Plug in the antenna to the simpleRTK3B. Plug the USB-C into the USB port on the server. Use the USB-C port labeled "GPS", which is the one on the same end as the antenna. This port will supply power to the device. When connected, it creates the following on the server via USB:

  • /dev/ttyACM0 --- Serial port, 8N1 at 115200 baud.
  • /dev/ttyACM1 --- Serial port, 8N1 at 115200 baud.
  • /dev/sr0 --- Emulated CDROM, also accesible via symlink /dev/cdrom.
  • /dev/sda --- Hard drive.
  • usb0 --- USB network interface.

The CDROM drive just contains proprietary drivers. The hard drive is not readable from Debian, at least not initially. By default, the simpleRTK3B device won't send any data. So /dev/ttyACM0 and /dev/ttyACM1 are available, but not streaming any GNSS data.

To configure the simpleRTK3B device, the USB network interface needs to be set up, then the device can be configured via its web interface.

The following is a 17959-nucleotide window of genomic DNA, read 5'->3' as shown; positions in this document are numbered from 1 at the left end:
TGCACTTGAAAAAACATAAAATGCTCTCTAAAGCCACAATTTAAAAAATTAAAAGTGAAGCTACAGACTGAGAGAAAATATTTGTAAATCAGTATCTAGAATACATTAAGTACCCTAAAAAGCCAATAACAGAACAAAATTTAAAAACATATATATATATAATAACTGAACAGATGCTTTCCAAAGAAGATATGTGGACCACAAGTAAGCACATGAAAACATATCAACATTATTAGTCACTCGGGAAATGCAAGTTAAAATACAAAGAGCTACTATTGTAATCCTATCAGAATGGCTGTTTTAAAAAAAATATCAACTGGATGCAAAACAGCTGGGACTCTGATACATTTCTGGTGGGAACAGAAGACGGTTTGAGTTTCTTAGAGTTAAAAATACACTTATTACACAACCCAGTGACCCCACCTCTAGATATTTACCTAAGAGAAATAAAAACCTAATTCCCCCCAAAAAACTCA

For testing, set up a temporary network interface on the server using the USB network device. For example:

ifconfig usb0 netmask up

Then ping the simpleRTK3B network from the server via the USB device:

ping -c1

If there is a web browser available on the server, it can then access this URL to configure the simpleRTK3B.

If the server is headless, a tunnel can be created from workstation to the server, then the USB web server is available on the workstation via localhost. Create SSH tunnel, where server is the hostname or IP of the server, run this on workstation:

ssh -N -L server

Then on the workstation, the simpleRTK3B Septentrio web configuration tool is available at:

If all is good on the device, it will have already found satellites. It needs to be configured to dump data that galmon will read.

Septentrio simpleRTK3B Web Interface septentrio-simpleRTK3B-www

  • Click mouse on "NMEA/SBF Out" option in the bar.

  • Click "New SBF stream".

  • Under "New SBF Output", select "IP server" and click "Next".

New SBF Output: IP server septentrio-simpleRTK3B-ip-server